Ets1-binding sites are found in the Prdm1 locus and Ets1 has previously been suggested to directly repress transcription of the Prdm1 gene in Th1-skewed T cells (118). Since Blimp1, the protein encoded by the Prdm1 gene, is a key transcription factor driving ASC formation, it is reasonable to assume that the approximately twofold upregulation of Prdm1 in Ets1−/− B cells might explain their propensity to differentiate to ASCs. To test this, we used both knockdown of Prdm1 in cultured B cells as well as gene-targeted mice. Knockdown of Prdm1 by shRNA did not impair ASC generation, potentially, because the knockdown did not fully eliminate Blimp1 expression. As an alternative approach to test whether reducing Blimp1 levels could restore normal ASC differentiation to mice lacking Ets1, we crossed Ets1−/− mice with mice carrying a heterozygous GFP knock in mutation in the Blimp1 locus that reduces Blimp1 expression by 50%. In the resulting Ets1−/−Prdm1gfp/+ mice, Blimp1 levels in Ets1−/− B cells are normalized. Yet, these mice still show an excess of splenic ASCs. Therefore, Ets1-dependent repression of Blimp1 expression does not seem to be an essential mechanism for preventing ASC generation.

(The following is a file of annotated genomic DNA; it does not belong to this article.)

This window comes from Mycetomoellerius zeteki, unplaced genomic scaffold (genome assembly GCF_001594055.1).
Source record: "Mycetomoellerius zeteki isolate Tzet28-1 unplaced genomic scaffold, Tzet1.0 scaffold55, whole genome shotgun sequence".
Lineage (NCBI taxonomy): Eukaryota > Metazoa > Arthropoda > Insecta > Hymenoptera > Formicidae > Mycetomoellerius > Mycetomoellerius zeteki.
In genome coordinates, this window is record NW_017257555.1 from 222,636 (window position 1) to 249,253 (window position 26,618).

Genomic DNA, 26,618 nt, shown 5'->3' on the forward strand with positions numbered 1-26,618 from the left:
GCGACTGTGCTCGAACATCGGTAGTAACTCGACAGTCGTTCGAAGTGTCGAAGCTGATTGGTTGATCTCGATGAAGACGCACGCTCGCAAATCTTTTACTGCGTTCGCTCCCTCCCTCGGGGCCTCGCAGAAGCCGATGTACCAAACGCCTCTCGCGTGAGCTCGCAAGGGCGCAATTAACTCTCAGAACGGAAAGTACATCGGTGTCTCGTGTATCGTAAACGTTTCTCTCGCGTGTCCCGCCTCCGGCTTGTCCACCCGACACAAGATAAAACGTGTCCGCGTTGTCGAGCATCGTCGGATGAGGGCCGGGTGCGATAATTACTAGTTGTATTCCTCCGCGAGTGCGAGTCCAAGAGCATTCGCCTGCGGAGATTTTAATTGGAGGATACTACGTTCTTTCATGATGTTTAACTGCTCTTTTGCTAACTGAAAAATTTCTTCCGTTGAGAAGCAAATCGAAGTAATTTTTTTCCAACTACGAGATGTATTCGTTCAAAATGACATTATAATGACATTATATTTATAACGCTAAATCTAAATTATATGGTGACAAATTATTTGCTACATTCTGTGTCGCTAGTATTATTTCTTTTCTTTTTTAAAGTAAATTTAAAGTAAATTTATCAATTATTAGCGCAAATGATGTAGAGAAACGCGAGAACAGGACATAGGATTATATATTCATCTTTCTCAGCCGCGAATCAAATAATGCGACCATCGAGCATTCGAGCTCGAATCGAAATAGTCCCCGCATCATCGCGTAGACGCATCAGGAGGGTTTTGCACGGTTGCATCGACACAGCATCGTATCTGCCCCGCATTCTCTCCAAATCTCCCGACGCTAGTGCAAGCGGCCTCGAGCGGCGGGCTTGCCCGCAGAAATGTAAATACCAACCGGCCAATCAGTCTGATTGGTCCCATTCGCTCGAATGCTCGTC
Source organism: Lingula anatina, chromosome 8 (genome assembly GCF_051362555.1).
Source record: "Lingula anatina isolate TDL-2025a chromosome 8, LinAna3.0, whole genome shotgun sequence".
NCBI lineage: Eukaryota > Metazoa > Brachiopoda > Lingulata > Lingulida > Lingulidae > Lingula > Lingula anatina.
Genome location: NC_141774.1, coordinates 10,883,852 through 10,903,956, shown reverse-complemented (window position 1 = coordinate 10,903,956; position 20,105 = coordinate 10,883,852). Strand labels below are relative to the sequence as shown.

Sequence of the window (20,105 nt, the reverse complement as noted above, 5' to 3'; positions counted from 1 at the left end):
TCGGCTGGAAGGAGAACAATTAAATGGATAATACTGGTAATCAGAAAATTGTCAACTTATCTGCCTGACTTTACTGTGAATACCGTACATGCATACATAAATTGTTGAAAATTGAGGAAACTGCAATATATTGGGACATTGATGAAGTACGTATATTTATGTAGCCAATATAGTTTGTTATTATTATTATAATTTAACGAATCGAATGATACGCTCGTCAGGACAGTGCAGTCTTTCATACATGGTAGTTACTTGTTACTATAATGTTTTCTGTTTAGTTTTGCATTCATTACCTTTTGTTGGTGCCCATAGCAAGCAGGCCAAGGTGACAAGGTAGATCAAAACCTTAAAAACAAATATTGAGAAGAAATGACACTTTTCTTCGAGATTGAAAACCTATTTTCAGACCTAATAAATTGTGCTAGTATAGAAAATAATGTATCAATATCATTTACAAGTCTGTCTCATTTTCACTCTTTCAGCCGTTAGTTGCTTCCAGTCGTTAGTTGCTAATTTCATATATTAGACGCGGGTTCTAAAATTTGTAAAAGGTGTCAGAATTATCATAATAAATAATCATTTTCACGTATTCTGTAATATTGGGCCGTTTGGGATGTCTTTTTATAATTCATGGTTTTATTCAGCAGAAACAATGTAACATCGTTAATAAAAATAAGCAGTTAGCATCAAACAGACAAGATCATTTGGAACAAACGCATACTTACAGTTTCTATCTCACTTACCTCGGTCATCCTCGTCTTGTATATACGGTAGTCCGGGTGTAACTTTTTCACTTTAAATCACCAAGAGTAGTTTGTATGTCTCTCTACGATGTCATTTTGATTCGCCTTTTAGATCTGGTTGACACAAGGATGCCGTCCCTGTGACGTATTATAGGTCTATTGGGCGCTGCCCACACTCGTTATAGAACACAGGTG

Our study has provided a genome-wide list of target genes for the key B cell transcription factor Ets1. Given that normal expression of Ets1 is required to prevent autoimmune disease, it is interesting that a number of these Ets1 target genes are genes identified as susceptibility alleles of autoimmune diseases. We expect that our results will be helpful in gaining insight into the molecular mechanisms that contribute to autoimmune disease and the roles of B cells in this process.
Availability of Data and Material
The datasets generated during the current study (RNA-seq and ChIP-Seq of Ets1 in B cells) are available in the GeoDatasets repository accession number GSE83797, https://www.ncbi.nlm.nih.gov/geo/query/acc.cgi?acc=GSE83797.